I know a lot of my posts recently have played to the right-brained among us, so here is some quantitative research for my left-brained colleagues….
Some churches in our tribe are more open to integrating the arts  in worship than others, but I wanted to know what people REALLY think about the arts in worship in Churches of Christ. So, in September 2016, I launched an online snowball sampling survey through Facebook as research for my Doctor of Ministry program at ACU. It was designed to explore attitudes and beliefs about the arts in worship by members of Churches of Christ. The goal was to collect between 300-400 responses but within one day the survey had grown to nearly 1,300 responses! I think I struck a nerve.
65% of the respondents were women, 35% were men, and 75% consider themselves to be artistic or creative on some level. However, when asked whether they feel creative at church their responses were mixed (Table 1). In the same way, Table 2 shows the mixed response to the question, “My church is welcoming and engaging of arts and artists,” where nearly one third of the respondents chose the neutral option. Both of these questions would have been more appropriate in an interview format where follow-up questions could have been asked. Further research is needed in this area and it would be interesting to compare the new data with the research of Andrew Greeley who argues there is a negative correlation between church attendance for Protestants and artistic imagination. According to his research, Catholics do not experience this kind of creative impediment.
Table 1: I feel creative when I am at church.
Table 2: My church is welcoming and engaging of arts and artists.
The results became more decided when respondents were asked about the ability of the arts to communicate, help worshipers engage during church, and remember the message of the sermon. Over 90% of respondents said they agree or strongly agree that the arts are able to communicate in ways other methods cannot communicate (see Table 3). Seventy-two percent of respondents acknowledged that the arts help them pay attention better in church, and 83% agree or strongly agree that the arts help them remember the message of the sermon. While 75% agree or strongly agree that creating art during worship helps children and teens better engage in worship (see Table 4).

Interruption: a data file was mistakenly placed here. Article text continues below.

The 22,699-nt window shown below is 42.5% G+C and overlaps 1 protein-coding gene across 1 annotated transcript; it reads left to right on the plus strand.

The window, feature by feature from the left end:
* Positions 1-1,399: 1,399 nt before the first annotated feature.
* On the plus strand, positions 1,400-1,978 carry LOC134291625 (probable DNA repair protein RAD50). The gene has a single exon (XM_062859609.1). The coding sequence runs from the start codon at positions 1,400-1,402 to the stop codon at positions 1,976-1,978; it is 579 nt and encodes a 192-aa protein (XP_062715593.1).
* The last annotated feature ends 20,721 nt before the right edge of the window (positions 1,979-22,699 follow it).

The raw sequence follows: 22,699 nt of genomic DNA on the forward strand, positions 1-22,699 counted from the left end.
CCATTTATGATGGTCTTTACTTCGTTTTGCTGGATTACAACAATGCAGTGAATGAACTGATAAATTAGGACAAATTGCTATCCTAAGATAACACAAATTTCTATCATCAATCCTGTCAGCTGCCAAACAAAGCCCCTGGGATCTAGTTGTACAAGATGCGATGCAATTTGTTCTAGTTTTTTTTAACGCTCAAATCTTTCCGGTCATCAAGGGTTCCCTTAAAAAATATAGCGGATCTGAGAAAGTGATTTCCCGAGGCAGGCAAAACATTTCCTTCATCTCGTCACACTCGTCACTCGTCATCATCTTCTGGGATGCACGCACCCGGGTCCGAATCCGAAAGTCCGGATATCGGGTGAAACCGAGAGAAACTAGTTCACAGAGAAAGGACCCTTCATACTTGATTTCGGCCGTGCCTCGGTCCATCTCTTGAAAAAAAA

Table 3: The arts are able to communicate in ways other methods cannot communicate.
Table 4: Creating art during church helps our children and teens better engage in worship.
The survey also addressed some of the objections to utilizing the arts in worship. Only 19% of respondents agreed or strongly agreed that creating art on stage during worship is a distraction, while 55% disagreed or strongly disagreed. Nearly 26% responded with the neutral choice to this question, which could suggest they do not hold an opinion or they have not had the opportunity to witness art being created during worship. Only 9.5% agreed or strongly agreed that they perceive artists as performers who want attention, while over 70% disagreed with this statement. Finally, over 85% of respondents disagreed or strongly disagreed that the arts have no place in Churches of Christ (Table 5).
Table 5: The arts have no place in Churches of Christ.
The views about the arts in the life and mission of the church were the most encouraging. Over 77% agreed or strongly agreed that utilizing the arts in worship will allow more people to use their gifts at church. A foundational belief of the Stone-Campbell movement is the priesthood of all believers (1 Peter 2:5). Therefore, encouraging artists to use their gifts at church will open up space for more people to participate in worship. In addition, 89% of respondents think the life of the church can be enriched by the arts. From a missional point of view, 86.5% of respondents agree or strongly agree that artists and churches should collaborate to spread the gospel (see Table 6), and 90% believe the arts can help our culture connect with God (Table 7).
Table 6: Church leaders and artists should collaborate to spread the gospel.
Table 7: The arts can help our culture connect with God.